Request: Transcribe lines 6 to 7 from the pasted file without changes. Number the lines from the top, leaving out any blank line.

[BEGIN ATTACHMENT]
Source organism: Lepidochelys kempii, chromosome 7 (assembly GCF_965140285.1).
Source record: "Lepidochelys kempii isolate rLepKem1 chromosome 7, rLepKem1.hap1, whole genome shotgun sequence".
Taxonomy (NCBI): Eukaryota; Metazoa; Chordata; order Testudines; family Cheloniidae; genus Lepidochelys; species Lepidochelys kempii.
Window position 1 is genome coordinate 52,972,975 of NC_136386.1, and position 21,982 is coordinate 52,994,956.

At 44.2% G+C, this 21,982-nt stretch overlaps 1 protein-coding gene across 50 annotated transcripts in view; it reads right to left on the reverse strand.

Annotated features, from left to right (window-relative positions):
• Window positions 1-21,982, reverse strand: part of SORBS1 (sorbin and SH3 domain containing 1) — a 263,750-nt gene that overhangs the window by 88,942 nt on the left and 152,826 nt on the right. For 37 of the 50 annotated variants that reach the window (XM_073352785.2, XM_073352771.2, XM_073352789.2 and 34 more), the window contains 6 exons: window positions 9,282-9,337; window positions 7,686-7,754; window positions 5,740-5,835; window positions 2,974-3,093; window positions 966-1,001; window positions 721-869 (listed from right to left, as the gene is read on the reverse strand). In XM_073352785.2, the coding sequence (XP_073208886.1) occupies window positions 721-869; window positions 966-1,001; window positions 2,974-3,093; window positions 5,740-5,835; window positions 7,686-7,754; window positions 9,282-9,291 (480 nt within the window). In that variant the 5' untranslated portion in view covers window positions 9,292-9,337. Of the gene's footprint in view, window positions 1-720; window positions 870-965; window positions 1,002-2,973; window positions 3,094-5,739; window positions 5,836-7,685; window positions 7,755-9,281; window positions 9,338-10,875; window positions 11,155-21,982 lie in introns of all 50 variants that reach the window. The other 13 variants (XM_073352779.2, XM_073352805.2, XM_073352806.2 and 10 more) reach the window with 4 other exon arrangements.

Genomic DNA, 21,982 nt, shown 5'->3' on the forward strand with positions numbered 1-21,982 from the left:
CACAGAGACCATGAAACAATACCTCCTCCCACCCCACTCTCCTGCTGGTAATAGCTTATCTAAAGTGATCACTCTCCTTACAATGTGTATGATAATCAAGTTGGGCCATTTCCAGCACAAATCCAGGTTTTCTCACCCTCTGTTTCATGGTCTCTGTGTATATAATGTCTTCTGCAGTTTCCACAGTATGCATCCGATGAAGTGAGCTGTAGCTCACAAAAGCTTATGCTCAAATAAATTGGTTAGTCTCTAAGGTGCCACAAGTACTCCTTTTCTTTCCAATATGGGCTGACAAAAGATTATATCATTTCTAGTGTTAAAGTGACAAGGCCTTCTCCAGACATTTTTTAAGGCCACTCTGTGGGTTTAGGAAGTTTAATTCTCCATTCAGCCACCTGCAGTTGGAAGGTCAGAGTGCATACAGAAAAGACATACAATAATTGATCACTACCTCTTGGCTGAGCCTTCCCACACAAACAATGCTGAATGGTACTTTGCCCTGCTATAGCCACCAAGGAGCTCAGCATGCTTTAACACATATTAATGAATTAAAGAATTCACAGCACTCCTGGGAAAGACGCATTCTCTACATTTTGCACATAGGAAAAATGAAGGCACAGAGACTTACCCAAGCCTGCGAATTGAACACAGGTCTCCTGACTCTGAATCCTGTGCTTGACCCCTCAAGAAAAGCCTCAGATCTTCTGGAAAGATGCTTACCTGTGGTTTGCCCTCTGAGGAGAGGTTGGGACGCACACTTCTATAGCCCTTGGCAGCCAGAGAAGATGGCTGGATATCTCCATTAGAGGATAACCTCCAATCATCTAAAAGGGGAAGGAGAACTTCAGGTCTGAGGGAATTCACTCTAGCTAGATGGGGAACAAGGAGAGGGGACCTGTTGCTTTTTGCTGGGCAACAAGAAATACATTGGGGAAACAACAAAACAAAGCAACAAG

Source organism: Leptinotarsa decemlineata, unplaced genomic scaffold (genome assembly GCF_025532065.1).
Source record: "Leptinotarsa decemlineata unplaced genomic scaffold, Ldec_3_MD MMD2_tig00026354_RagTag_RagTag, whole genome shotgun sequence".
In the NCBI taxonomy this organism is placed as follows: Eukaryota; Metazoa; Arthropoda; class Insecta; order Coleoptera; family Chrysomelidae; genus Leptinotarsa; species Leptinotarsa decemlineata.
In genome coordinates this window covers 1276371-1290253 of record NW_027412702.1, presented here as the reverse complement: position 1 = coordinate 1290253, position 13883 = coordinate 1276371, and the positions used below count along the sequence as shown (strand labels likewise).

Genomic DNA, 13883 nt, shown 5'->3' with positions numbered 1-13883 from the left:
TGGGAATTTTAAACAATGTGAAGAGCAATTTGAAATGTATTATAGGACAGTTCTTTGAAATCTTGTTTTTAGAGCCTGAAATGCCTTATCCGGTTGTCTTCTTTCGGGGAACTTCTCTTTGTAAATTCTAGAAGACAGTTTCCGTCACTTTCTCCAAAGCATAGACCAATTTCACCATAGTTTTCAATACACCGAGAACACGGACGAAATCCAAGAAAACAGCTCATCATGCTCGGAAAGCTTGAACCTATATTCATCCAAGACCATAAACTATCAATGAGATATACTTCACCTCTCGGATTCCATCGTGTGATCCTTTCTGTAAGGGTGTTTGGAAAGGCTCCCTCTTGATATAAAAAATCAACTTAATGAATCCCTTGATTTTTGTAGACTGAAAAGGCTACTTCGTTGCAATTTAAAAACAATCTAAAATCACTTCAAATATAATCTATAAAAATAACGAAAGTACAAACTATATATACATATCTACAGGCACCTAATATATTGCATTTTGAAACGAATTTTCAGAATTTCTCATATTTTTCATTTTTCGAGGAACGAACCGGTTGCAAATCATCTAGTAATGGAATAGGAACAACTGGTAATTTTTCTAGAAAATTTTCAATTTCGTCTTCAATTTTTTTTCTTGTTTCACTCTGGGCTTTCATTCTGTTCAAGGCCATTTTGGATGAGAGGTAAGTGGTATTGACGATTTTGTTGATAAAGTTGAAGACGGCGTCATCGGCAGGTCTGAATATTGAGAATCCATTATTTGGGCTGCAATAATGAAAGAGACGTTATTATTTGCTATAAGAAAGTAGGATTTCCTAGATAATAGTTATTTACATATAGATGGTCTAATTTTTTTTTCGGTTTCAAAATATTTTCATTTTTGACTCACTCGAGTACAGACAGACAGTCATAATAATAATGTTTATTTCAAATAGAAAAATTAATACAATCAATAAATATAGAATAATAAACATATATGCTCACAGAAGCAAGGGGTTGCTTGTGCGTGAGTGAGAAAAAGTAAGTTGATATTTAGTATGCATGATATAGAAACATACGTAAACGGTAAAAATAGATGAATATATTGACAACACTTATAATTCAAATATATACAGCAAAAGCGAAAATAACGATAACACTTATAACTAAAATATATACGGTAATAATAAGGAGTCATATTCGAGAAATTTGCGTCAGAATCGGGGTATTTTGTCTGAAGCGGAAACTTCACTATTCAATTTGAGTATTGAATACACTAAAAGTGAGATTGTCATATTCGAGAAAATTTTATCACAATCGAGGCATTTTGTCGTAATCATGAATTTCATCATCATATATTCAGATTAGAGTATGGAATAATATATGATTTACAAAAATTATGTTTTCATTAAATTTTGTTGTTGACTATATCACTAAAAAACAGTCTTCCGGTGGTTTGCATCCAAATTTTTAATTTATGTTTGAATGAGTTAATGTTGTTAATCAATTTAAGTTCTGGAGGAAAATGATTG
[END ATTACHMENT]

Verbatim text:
Annotated features, from left to right (window-relative positions):
• Window positions 1-21,982, reverse strand: part of SORBS1 (sorbin and SH3 domain containing 1) — a 263,750-nt gene that overhangs the window by 88,942 nt on the left and 152,826 nt on the right. For 37 of the 50 annotated variants that reach the window (XM_073352785.2, XM_073352771.2, XM_073352789.2 and 34 more), the window contains 6 exons: window positions 9,282-9,337; window positions 7,686-7,754; window positions 5,740-5,835; window positions 2,974-3,093; window positions 966-1,001; window positions 721-869 (listed from right to left, as the gene is read on the reverse strand). In XM_073352785.2, the coding sequence (XP_073208886.1) occupies window positions 721-869; window positions 966-1,001; window positions 2,974-3,093; window positions 5,740-5,835; window positions 7,686-7,754; window positions 9,282-9,291 (480 nt within the window). In that variant the 5' untranslated portion in view covers window positions 9,292-9,337. Of the gene's footprint in view, window positions 1-720; window positions 870-965; window positions 1,002-2,973; window positions 3,094-5,739; window positions 5,836-7,685; window positions 7,755-9,281; window positions 9,338-10,875; window positions 11,155-21,982 lie in introns of all 50 variants that reach the window. The other 13 variants (XM_073352779.2, XM_073352805.2, XM_073352806.2 and 10 more) reach the window with 4 other exon arrangements.